Archive | June 10, 2013

Deaths in the Faerie Apocalypse, Part III

A discussion in several parts of the near-extinction of humanity in my Faerie Apocalypse Setting.
The Gods’ Return: here
The Terms Used: here

The returned gods killed a large number of people by direct or indirect smiting; in the process of claiming the cities, they killed an exponentially larger number with collateral damage.

When those Ellehemaei who had been here on Earth all along (or been born on Earth since the gods departed) got in on the act, fighting back against the returned gods, the collateral damage only got worse.

This is important, because what the humans tended to see was simply two freaks of nature tearing down buildings in their fight (flooding rivers, changing the course of storms, lighting city blocks on fire, and so on). They had – history, at least, had – no patience for divisions of “protecting humanity” vs. “enslaving humanity,” because all of these creatures were causing damage in their fighting.

The U.S. National Guard* had begun to mobilize as the first major damage occurred, but it was not until months later, when Los Angeles fell entirely under the sway of The Green Man, that Congress declared war on the invading army of gods.

At this point, the collateral damage numbers skyrocketed once again. War is a messy thing; war on your home territory is a horrible thing. Soldiers were sent unprepared into battle against gods (and there was only so well they could be prepared, even with advisers who knew what the Ellehemaei were and how to fight them); they died by the hundreds, and then by the thousands.

Then some genius discovered that you could kill an Ellehemaei if you dropped a big enough bomb on its head.

* Now with asterisk! – I am familiar enough with the U.S. response to be able to hazard a guess what they would do; I am far less familiar with the threat/disaster response in other countries. If those with familiarity there would like to lend a hand, I’d be appreciative.

Part IV –

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Orlaith, Her First Year

Second in a series of character-building vignettes following a bunch of characters through their time at Addergoole & beyond. Orlaith we’ve seen much later in her life, in the series with her son Hunter-Hale and her later Kept Adder.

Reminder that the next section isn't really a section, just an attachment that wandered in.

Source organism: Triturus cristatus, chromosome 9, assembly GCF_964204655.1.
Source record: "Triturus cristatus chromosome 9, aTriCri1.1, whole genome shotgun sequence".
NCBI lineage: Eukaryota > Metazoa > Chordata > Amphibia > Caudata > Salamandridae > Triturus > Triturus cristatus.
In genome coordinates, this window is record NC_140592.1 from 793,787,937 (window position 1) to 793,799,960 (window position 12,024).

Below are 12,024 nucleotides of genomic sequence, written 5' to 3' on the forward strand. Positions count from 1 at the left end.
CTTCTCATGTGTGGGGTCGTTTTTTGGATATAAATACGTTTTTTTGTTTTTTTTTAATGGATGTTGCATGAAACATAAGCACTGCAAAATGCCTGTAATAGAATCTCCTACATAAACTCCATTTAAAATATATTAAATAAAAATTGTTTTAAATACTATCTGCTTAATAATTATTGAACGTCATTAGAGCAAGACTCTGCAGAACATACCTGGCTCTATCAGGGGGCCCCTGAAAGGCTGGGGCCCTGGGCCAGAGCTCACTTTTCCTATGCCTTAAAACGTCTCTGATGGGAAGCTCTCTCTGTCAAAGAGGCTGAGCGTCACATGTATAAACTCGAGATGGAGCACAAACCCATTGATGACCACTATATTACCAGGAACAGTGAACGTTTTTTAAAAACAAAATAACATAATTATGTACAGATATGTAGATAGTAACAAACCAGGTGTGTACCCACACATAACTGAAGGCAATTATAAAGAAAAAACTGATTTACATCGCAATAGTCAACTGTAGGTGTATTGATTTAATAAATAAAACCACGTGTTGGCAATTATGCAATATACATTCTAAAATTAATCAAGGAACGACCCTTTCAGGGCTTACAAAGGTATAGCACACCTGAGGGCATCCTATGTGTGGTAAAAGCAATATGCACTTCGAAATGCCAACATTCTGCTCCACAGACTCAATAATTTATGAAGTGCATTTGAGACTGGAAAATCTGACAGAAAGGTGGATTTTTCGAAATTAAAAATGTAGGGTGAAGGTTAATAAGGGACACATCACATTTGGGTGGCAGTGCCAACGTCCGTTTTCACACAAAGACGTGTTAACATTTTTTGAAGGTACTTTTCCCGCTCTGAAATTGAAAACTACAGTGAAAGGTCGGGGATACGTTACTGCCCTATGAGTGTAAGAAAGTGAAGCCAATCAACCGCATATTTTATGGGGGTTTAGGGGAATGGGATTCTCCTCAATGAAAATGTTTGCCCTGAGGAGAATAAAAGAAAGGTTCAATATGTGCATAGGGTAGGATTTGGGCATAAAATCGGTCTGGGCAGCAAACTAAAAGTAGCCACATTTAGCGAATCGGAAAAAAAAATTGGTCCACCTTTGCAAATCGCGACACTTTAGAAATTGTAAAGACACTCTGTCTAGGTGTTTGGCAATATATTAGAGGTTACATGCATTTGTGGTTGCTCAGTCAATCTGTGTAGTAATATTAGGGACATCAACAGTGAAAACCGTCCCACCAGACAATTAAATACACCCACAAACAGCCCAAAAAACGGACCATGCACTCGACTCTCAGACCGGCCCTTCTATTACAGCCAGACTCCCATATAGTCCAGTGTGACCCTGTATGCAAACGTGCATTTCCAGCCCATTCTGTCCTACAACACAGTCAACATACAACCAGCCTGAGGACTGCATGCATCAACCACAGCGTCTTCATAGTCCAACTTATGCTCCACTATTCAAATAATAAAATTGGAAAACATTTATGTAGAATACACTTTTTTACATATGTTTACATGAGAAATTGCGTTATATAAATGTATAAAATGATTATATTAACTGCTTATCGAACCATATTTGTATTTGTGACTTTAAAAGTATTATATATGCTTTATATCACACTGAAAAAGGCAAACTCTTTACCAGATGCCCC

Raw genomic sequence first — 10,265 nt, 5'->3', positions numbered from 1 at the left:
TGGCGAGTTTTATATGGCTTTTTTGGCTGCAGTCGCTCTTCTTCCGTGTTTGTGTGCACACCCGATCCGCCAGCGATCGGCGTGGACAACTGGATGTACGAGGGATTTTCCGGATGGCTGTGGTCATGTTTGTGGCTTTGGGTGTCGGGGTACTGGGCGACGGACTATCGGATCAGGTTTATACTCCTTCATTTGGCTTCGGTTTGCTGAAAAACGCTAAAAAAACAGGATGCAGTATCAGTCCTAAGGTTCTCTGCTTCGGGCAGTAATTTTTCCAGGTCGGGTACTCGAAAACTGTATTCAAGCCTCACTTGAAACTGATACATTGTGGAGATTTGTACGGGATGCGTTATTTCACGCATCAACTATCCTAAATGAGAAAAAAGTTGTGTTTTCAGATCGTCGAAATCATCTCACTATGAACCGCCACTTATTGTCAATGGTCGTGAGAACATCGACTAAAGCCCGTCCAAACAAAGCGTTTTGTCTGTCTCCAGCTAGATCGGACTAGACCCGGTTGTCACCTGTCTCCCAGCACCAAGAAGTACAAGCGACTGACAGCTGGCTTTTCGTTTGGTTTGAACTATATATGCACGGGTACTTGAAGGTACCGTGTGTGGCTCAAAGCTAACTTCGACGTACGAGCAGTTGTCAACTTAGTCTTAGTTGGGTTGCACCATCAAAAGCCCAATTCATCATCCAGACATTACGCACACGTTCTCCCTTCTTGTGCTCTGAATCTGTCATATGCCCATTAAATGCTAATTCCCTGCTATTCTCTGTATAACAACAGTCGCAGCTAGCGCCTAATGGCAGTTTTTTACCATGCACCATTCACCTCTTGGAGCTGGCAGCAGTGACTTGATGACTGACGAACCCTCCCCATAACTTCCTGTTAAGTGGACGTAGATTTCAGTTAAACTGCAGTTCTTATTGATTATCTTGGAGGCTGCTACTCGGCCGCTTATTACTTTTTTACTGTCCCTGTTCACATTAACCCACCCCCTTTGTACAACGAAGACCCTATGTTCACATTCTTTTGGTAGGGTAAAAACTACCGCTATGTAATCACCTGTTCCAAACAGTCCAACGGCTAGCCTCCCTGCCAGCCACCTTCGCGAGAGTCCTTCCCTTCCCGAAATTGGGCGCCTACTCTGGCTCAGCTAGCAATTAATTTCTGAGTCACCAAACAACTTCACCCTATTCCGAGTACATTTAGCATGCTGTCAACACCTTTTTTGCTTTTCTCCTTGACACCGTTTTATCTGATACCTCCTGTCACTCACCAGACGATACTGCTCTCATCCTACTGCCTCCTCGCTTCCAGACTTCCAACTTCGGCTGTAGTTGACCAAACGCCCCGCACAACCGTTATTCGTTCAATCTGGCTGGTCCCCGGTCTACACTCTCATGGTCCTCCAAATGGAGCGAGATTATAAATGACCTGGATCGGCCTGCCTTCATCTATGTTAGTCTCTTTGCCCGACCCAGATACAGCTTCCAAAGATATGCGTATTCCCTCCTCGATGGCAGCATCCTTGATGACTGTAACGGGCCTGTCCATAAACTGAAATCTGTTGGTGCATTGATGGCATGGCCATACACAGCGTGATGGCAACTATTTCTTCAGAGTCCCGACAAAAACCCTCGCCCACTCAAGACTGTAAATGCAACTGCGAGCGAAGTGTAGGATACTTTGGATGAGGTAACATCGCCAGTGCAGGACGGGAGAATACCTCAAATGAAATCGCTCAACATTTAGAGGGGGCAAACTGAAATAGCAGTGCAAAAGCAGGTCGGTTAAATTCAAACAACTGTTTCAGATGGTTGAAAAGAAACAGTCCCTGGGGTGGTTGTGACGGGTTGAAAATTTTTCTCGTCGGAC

(Ora tag here)
(Adder tag here)
(Hunter-Hale tag here)

The Dreamwidth icon is Orlaith’s daughter Ce’Rilla.

Content warning: Hell Night

Hell Night, Year 10 of the Addergoole School

“Come on, come on, be mine and all the pain will stop.” Someone – she couldn’t see who – had Orlaith bent backwards until she felt like her spine would snap, another hand on her ankles like he was trying to turn her into a wheel. Orlaith made a little noise of pain, and then did the thing she did best.

“Come on,” she echoed back at him, but her tone was coaxing, harmless. “You don’t really want me, do you? You want a prettier girl. Someone stronger, someone more obedient? I’m not really your type of girl, am I?”

She didn’t know what was going on, but she was pretty sure if it involved having your spine nearly snapped to get there, she didn’t want any of it.

“Yeah, I probably don’t want you. Hurry up, get out of here.”

And like that, he let her go. Orlaith wasted no time at all in getting out of there. Sometimes, they listened when she did that. A lot of the time, after she stopped talking, they changed her mind.

“That was impressive.” The voice came out of nowhere – smooth, slick. Ora felt an urge to trust the speaker; she turned around to look at him and the urge was overwhelming. Skinny, short for a guy but still taller than her, with dyed-red hair – but all of that was almost a memory, someone she’d seen in the halls. All she could see, now, looking at him, were his eyes, amber as a cat’s and every bit as creepy.

“Thank you?”

“Of course. And now, pretty little liar… now you’re going to be mine. Tempero Intinn Orlaith cy’Valerian. Say that you’re mine.

“I’m yours.” She couldn’t have said no if she’d wanted to, but she didn’t find herself really wanting to, either.

“Good. Now, Orlaith oro’Accalon, you and I are going to have a talk about judicious use of powers.”

His stern tone sent a strange tingling down to her toes. “What? Powers?” She looked as innocent as she could. I wasn’t doing anything wrong, really. Was I?

He tapped her nose with two fingers. “First, do not use your power on me. Secondly, if you do not learn to corral it on your own, I will corral it for you. And, so you know I’m serious… sit down.”

Orlaith found herself sitting on the carpeted hall, feeling miserably like she’d let down this complete stranger. “What…?” Judicious use of your powers.

“I think this is going to be an educational year for you, Orlaith.”

She was suddenly worried that it would be.

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